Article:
Announcements

Measuring Emission of Agricultural Greenhouse Gases and Developing Mitigation Options using Nuclear and Related Techniques

Measuring Emission of Agricultural Greenhouse Gases and Developing Mitigation Options using Nuclear and Related Techniques Springer Open The rapid change of global climate due to increased emission of anthropogenic greenhouse gases (GHGs) has led to increased extreme weather events such as droughts, floods and heat waves. The emissions of major GHGs including carbon dioxide (CO2), methane (CH4), and nitrous oxide (N2O) have had a profound impact on the global climate including global warming and on the sustainability of agricultural production systems. Agricultural activities and land use changes contribute approximately 25% of the total GHG emissions, mainly due to poor farming practices including the inefficient use of chemical fertilisers, improper use of farm effluent and manure, overgrazing, and deforestation. While agriculture is contributing appreciably to climate change through GHG emissions, it is also a victim of climate change due to the negative impact climate change has on soil quality and crop productivity. Thus, it is paramount to find an integrated solution to reduce GHG emissions while at the same time making soils more resilient against climate change. Precise measurement of GHG emissions across different agroecosystems and identifying their microbial sources within soils poses an immense challenge to researchers. Thus, the use of stable isotopic techniques offers the best choice for precise measurements of GHGs and identifying their sources of production. The methods outlined in this book apply, in principle, to all soil derived greenhouse gases (i.e. CO2, CH4 and N2O) since most methods can simultaneously determine all three gases. However, there is a focus on emissions of gaseous N (N2O, N2) and methane (CH4).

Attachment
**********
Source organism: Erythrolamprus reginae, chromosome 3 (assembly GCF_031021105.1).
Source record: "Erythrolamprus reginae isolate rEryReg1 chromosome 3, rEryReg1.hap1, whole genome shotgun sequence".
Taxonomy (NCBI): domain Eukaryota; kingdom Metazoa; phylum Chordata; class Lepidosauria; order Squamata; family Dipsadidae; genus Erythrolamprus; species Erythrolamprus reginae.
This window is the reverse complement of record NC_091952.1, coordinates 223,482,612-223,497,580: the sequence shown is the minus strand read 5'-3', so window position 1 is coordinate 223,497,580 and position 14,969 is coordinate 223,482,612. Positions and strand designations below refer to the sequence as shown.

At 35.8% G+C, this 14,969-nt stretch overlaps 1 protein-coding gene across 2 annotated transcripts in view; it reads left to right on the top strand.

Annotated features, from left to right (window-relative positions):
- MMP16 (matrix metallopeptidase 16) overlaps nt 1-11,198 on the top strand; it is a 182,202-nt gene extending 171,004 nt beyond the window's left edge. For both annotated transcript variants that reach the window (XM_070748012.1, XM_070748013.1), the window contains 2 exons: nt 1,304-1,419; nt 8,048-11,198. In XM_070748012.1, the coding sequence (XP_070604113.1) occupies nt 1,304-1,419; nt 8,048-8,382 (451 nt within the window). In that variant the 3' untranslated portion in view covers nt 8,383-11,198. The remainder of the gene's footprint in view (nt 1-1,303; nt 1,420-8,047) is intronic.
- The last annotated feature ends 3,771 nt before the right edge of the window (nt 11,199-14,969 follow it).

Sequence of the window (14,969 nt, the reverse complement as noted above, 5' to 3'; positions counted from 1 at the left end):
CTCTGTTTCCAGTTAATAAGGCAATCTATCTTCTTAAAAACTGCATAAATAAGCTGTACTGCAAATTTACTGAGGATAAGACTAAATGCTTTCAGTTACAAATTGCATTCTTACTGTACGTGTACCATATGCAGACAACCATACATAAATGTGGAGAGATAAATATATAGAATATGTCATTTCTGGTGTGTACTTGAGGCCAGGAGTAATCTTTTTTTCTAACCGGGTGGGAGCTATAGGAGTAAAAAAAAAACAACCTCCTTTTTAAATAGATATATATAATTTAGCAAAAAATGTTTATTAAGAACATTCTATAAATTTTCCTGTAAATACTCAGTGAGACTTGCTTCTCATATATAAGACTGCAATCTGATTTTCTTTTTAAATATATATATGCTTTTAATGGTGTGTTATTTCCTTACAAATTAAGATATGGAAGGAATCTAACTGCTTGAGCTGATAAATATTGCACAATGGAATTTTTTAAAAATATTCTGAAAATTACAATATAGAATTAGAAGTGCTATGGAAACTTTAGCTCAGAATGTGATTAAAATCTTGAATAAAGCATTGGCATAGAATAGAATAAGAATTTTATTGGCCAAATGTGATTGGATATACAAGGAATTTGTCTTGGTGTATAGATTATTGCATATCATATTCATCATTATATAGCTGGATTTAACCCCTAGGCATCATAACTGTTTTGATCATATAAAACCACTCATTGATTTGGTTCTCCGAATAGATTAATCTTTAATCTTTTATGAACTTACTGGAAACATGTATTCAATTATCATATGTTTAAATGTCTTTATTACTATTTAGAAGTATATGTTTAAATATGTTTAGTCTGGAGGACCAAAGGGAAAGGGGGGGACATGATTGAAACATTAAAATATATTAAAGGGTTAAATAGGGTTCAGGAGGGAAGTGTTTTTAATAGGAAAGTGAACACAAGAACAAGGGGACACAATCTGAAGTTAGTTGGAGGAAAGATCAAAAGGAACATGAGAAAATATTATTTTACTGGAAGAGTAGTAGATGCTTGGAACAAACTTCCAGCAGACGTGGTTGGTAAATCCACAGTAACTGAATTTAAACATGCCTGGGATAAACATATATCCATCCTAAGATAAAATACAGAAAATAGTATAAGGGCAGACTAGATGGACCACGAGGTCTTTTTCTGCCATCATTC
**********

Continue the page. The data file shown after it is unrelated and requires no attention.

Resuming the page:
Optimizing Soil, Water and Nutrient Use Efficiency in Integrated Cropping–Livestock Production Systems

Optimizing Soil, Water and Nutrient Use Efficiency in Integrated Cropping–Livestock Production Systems IAEA-TECDOC-1924 Continuous nutrient mining, monocropping and poor farming practices are still norm in many countries, and they generally lead to declining soil fertility and quality, and loss of crop productivity and falling income. For sustainable crop production, farmers may be equipped with the knowledge of how to maintain and even improve soil fertility through best farming practices. Improving soil fertility by retaining more carbon and essential plant nutrients is key to make soil resilient to changing climate. Integrated crop livestock system (ICLS) is one of the simplest and highly beneficial practices of good soil management that enriches soil with essential plant nutrients, improves soil organic matter and soil biological activities leading to increasing soil fertility, and improvement in soil structure, and stability.